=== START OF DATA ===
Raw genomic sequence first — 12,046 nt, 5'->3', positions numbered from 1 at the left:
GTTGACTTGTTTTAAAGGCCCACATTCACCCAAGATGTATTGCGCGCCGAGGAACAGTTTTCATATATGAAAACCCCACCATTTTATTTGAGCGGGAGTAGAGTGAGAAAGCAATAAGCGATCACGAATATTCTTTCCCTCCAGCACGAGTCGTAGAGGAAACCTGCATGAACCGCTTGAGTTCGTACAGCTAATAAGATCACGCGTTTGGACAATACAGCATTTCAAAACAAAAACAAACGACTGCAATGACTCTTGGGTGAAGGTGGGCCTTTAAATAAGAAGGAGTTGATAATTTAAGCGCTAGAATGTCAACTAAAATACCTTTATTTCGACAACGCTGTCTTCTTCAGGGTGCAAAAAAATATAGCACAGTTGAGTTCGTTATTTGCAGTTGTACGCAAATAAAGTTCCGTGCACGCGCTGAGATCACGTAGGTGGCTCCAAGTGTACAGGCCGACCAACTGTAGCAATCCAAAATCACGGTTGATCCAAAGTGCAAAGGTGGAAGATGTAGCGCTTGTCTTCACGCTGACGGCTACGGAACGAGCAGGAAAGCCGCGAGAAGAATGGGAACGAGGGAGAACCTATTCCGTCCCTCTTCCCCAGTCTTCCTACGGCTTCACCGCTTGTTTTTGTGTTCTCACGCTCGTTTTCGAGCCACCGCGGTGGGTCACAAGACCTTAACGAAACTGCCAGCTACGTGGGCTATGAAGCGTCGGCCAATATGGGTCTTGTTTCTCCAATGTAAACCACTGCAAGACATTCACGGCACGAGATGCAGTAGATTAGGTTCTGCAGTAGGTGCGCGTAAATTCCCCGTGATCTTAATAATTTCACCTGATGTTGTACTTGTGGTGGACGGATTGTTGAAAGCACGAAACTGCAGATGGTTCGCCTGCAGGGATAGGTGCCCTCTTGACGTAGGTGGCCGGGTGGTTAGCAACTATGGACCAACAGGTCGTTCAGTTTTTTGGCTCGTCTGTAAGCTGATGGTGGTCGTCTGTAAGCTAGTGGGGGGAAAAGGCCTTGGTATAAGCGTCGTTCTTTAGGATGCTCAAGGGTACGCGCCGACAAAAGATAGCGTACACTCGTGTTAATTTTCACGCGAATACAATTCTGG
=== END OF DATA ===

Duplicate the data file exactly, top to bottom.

Raw genomic sequence first — 12,046 nt, 5'->3', positions numbered from 1 at the left:
GTTGACTTGTTTTAAAGGCCCACATTCACCCAAGATGTATTGCGCGCCGAGGAACAGTTTTCATATATGAAAACCCCACCATTTTATTTGAGCGGGAGTAGAGTGAGAAAGCAATAAGCGATCACGAATATTCTTTCCCTCCAGCACGAGTCGTAGAGGAAACCTGCATGAACCGCTTGAGTTCGTACAGCTAATAAGATCACGCGTTTGGACAATACAGCATTTCAAAACAAAAACAAACGACTGCAATGACTCTTGGGTGAAGGTGGGCCTTTAAATAAGAAGGAGTTGATAATTTAAGCGCTAGAATGTCAACTAAAATACCTTTATTTCGACAACGCTGTCTTCTTCAGGGTGCAAAAAAATATAGCACAGTTGAGTTCGTTATTTGCAGTTGTACGCAAATAAAGTTCCGTGCACGCGCTGAGATCACGTAGGTGGCTCCAAGTGTACAGGCCGACCAACTGTAGCAATCCAAAATCACGGTTGATCCAAAGTGCAAAGGTGGAAGATGTAGCGCTTGTCTTCACGCTGACGGCTACGGAACGAGCAGGAAAGCCGCGAGAAGAATGGGAACGAGGGAGAACCTATTCCGTCCCTCTTCCCCAGTCTTCCTACGGCTTCACCGCTTGTTTTTGTGTTCTCACGCTCGTTTTCGAGCCACCGCGGTGGGTCACAAGACCTTAACGAAACTGCCAGCTACGTGGGCTATGAAGCGTCGGCCAATATGGGTCTTGTTTCTCCAATGTAAACCACTGCAAGACATTCACGGCACGAGATGCAGTAGATTAGGTTCTGCAGTAGGTGCGCGTAAATTCCCCGTGATCTTAATAATTTCACCTGATGTTGTACTTGTGGTGGACGGATTGTTGAAAGCACGAAACTGCAGATGGTTCGCCTGCAGGGATAGGTGCCCTCTTGACGTAGGTGGCCGGGTGGTTAGCAACTATGGACCAACAGGTCGTTCAGTTTTTTGGCTCGTCTGTAAGCTGATGGTGGTCGTCTGTAAGCTAGTGGGGGGAAAAGGCCTTGGTATAAGCGTCGTTCTTTAGGATGCTCAAGGGTACGCGCCGACAAAAGATAGCGTACACTCGTGTTAATTTTCACGCGAATACAATTCTGG